However, there are no reports relating to the new use of an outer membrane protein A and its derivatives in the treatment and/or prevention and/or diagnosis of bacterial infection in central nervous system and/or peripheral blood circulation.

SUMMARY OF THE INVENTION

An object of the invention is to provide a method for the treatment and/or prevention of bacterial infection caused by Enterobacteriaceae family in central nervous system and/or peripheral blood circulation in a mammal, which comprises administering to said mammal an effective amount of an outer membrane protein A (OmpA) from Enterobacteriaceae family

Another object of the invention is to provide a method for vaccinating a mammal to produce an antibody against bacterial infection caused by Enterobacteriaceae family in central nervous system and/or peripheral blood circulation, which comprises administering to said mammal an effective amount of an OmpA from Enterobacteriaceae family.

A further object of the invention is to provide a method of detecting or diagnosing bacterial infections caused by Enterobacteriaceae family in central nervous system and/or peripheral blood circulation in a mammal, which comprises coating a first specific anti-OmpA antibody onto a matrix surface that can immunospecifically bind to OmpA molecule in blood or OmpA on bacterial membrane, adding a sample from peripheral blood circulation and/or the central nervous system to the matrix, adding a second anti-OmpA antibody with a label, and detecting the binding of the anti-OmpA antibodies to the OmpA molecule or OmpA on bacterial membrane, wherein the binding result indicates that the mammal may suffer from the bacterial infections in the peripheral blood circulation and/or the central nervous system, and wherein the OmpA is from Enterobacteriaceae family.

BRIEF DESCRIPTION OF THE DRAWINGS

FIG. 1 shows the time course of E. coli strain adhesion.

FIG. 2 shows the time course of E. coli strain invasion.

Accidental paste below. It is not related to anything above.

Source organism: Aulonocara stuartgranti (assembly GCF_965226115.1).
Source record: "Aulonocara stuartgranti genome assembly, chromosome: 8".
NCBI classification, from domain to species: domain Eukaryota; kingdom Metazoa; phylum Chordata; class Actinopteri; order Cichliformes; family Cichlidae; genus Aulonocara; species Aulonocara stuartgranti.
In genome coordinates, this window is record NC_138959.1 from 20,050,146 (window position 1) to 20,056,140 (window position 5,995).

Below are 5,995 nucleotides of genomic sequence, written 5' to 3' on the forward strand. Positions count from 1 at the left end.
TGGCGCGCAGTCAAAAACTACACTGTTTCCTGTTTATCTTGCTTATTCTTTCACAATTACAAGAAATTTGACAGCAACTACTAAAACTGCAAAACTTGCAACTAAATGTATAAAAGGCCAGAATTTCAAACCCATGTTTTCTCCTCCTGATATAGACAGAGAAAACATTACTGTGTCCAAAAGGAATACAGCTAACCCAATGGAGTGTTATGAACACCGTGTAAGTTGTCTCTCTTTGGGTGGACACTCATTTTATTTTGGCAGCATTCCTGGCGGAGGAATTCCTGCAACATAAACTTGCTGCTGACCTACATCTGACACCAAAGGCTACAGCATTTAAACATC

FIG. 3 shows the inhibition of E. coli E 44 invasion into C6 glioma cells by OmpA.

FIG. 4 shows the survival of C57BL/6 mice intracerebrally injected with E. coli strains.

FIG. 5 shows that OmpA prolongs the survival of the mice intracerebrally injected with E. coli E44.

FIG. 6 shows that OmpA prolongs the survival of the mice intracerebrally injected with Klebsiella pneumoniae.

FIG. 7 shows that OmpA prolongs the survival of the mice intracerebrally injected with Salmonella typhi.

FIG. 8 shows the binding of anti-OmpA IgY antibodies to E. coli E44 using Confocal Spectral Microscope Imaging System.

FIG. 9 shows the electrophoresis plot of the antibody against OmpA.

DETAILED DESCRIPTION OF THE INVENTION

The invention unexpectedly found that the outer membrane protein A (OmpA) can be used to treat and/or prevent and/or diagnose bacterial infection in central nervous system and/or peripheral blood circulation. In addition, an antibody binding to OmpA has been developed to assay OmpA levels in a biological sample and to detect or diagnose bacterial infection in central nervous system and/or peripheral blood circulation.

The invention provides a method for the treatment and/or prevention of bacterial infection in central nervous system and/or peripheral blood circulation in a mammal, which comprises administering to said mammal an effective amount of an outer membrane protein A or its derivatives.

The “central nervous system” used herein denotes to that part of the nervous system that consists of the brain and spinal cord. The “peripheral blood circulation” denotes to the blood in the systemic circulation.

The “bacterial infection” used herein denotes the infection caused by Gram-negative bacteria. Preferably, the bacterial infection is caused by Enterobactereaceae or other Gram-negative bacteria. More preferably, the bacterial infection is caused by Shigella, Salmonella, Klebsiella, Escherichia, Citrobacter, Enterobacter or Serratia. Most preferably, the bacterial infection is caused by Escherichia coli, Klebsiella pneumoniae, Salmonella typhi, Enterobacter aerogenes.